Population density pushes the 'slow life'February 14, 2017
Big cities with lots of people usually garner images of a fast paced life, where the hustle and bustle of the city is met, and at least tolerated, by those who live there. They live for the "rush" of city life, and all of the competition that lies therein.
But a new study by Arizona State University shows the opposite may be true - that one psychological effect of population density is for those people to adopt a "slow life strategy." This strategy focuses more on planning for the long-term future and includes tactics like preferring long-term romantic relationships, having fewer children and investing more in education.
The study, "The crowded life is a slow life: Population density and life history strategy," was published in the Journal of Personality and Social Psychology. Its findings provide novel insights into how population density affects human psychology, and has implications for thinking about population growth, environmental influences on social behavior, and human cultural diversity.
"Our findings are contrary to the notion that crowded places are chaotic and socially problematic," said Oliver Sng, who led the research while a doctoral student at ASU and who now is a postdoctoral fellow at the University of Michigan. "People who live in dense places seem to plan for the future more, prefer long-term romantic relationships, get married later in life, have fewer children and invest a lot in each child. They generally adopt an approach to life that values quality over quantity."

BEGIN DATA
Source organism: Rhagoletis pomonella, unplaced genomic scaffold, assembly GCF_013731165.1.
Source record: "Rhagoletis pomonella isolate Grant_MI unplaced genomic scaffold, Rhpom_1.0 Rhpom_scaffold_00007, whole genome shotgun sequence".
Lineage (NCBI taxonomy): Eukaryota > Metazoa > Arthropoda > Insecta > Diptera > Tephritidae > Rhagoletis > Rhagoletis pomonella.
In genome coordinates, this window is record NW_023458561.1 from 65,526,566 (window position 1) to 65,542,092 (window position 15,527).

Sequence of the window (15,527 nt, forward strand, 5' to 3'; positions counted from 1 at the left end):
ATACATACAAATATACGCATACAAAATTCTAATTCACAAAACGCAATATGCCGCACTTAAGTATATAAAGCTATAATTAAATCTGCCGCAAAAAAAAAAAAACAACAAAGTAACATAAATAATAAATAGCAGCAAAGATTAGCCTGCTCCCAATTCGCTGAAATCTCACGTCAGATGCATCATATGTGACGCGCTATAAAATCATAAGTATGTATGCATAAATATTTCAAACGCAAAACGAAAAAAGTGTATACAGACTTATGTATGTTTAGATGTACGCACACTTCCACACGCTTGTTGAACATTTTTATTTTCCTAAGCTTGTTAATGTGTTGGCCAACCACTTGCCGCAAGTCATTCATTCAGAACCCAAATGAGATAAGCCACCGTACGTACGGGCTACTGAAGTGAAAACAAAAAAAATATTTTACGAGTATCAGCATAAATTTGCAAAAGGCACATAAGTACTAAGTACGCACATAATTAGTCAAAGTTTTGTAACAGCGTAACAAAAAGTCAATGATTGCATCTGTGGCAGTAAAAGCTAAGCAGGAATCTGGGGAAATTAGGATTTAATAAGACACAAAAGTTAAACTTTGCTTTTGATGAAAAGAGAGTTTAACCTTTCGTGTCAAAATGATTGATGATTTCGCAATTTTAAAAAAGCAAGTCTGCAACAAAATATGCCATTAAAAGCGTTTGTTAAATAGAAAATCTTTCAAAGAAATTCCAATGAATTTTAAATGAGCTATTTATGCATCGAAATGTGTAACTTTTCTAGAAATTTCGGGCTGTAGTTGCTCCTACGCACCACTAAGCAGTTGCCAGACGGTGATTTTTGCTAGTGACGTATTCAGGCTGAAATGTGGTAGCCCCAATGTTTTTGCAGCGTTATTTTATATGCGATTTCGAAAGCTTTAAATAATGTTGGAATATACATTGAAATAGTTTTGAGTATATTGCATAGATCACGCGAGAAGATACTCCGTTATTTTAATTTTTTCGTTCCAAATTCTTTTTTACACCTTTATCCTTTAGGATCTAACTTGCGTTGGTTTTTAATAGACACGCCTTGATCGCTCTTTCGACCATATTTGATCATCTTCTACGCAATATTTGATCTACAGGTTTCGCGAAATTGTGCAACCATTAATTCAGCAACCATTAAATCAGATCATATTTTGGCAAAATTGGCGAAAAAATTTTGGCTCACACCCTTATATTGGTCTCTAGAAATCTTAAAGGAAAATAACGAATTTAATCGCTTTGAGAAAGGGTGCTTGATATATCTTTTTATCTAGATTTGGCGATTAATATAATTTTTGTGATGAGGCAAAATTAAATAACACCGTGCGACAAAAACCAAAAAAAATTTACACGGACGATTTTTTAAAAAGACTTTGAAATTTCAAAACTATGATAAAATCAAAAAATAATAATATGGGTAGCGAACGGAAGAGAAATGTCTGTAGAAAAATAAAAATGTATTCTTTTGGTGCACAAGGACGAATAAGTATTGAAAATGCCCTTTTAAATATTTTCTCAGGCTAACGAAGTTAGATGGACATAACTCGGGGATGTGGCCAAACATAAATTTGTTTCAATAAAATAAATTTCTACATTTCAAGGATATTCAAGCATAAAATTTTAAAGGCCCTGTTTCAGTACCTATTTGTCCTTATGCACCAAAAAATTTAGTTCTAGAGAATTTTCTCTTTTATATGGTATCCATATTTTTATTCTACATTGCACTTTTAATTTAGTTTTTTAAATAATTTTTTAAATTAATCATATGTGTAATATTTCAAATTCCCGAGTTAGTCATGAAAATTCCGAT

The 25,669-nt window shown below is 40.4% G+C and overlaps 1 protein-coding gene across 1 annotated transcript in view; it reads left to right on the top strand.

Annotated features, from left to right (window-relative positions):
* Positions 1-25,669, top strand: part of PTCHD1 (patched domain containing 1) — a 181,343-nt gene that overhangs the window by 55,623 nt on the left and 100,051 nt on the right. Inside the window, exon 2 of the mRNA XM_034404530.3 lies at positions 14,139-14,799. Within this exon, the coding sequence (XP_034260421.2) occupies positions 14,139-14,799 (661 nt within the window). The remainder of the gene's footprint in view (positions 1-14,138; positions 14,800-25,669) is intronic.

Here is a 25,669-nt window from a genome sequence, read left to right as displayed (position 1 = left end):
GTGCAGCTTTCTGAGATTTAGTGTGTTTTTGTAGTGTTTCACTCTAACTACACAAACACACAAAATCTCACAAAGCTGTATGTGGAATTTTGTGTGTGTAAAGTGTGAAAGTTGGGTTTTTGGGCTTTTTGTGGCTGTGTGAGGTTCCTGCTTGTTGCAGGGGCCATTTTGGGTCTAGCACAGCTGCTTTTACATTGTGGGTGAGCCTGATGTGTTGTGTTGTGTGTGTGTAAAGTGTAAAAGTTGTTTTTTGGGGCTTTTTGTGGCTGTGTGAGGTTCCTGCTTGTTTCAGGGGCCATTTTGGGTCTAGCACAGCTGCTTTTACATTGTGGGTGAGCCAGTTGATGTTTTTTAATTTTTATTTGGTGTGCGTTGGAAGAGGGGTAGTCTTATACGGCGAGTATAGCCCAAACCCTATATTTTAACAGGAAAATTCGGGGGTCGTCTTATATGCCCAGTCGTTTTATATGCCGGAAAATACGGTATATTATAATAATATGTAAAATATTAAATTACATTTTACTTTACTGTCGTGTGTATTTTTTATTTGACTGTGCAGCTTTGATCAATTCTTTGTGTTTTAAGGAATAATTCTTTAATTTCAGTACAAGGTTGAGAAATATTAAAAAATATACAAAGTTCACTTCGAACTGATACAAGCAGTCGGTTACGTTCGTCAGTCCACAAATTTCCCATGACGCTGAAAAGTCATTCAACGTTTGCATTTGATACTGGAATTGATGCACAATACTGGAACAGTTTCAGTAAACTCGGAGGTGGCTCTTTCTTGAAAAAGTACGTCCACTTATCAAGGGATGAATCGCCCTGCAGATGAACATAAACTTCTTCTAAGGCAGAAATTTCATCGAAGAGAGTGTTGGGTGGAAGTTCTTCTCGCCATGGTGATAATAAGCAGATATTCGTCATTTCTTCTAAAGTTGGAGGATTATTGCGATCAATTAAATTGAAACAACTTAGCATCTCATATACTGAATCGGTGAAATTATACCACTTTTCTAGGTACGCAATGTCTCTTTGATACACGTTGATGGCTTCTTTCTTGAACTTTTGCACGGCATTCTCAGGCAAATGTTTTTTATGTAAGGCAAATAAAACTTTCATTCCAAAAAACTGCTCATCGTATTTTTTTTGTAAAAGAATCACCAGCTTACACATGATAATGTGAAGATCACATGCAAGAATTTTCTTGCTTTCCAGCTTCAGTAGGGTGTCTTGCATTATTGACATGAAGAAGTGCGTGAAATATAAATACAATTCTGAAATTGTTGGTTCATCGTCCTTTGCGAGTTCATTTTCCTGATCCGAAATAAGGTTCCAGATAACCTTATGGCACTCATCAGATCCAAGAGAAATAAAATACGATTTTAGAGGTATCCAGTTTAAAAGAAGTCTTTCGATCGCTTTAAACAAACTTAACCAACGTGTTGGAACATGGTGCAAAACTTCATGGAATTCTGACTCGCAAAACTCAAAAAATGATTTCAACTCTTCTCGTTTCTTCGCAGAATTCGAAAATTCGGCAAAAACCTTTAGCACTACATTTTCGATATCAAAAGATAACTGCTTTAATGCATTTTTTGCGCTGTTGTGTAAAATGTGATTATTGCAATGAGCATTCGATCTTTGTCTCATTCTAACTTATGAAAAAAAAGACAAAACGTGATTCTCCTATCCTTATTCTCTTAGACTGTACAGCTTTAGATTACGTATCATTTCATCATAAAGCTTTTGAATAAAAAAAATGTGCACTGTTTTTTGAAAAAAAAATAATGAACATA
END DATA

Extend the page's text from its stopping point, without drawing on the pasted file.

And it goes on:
Sng, with ASU Foundation Professor Steven Neuberg and ASU psychology professors Douglas Kenrick and Michael Varnum, used data from nations around the world and the 50 U.S. states to show that population density naturally correlates with these slow life strategies. Then, in a series of experiments (e.g., in which people read about increasing crowdedness or heard sounds of a crowded environment), they found that perceptions of crowdedness cause people to delay gratification and prefer slower, more long-term, mating and parenting behaviors.
Why? Using evolutionary life history theory, Neuberg notes that different strategies are useful in different kinds of environments.
"In environments where population density is low, and there is thus relatively little competition for available resources, there are few costs but lots of advantages to adopting a 'fast' strategy," he suggested. "On the other hand, when the environment gets crowded, individuals have to compete vigorously with others for the available resources and territory."
"To be successful in this competition, they need to invest more in building up their own abilities, which tends to delay having children," he added. "Because this greater social competition also affects their kids, they tend to focus more of their time and energy on enhancing their abilities and competitiveness. So a slow strategy--in which one focuses more on the future and invests in quality over quantity--tends to enhance the reproductive success of individuals in high density environments."
Will higher densities always lead to this slow strategy? "Not at all," said Sng. "In fact, when high densities are paired with unpredictable death or disease, the theory predicts that people will become more present-focused and opportunistic."
Sng added that the "slow life strategy, when brought to its extremes, also has its own pitfalls. Consider, for example, the pre-school craze in dense places like New York City, where parents are obsessed with getting their children into the best pre-schools. There are similar phenomenon emerging in dense countries like Japan and Singapore."
"With the world's population growing," Neuberg added, "it seems more important than ever to understand the psychological effects of overcrowding and how living in crowded environments might influence people's behaviors. Applying a new perspective to an old question is allowing us to reexamine the effects of living in crowded environments."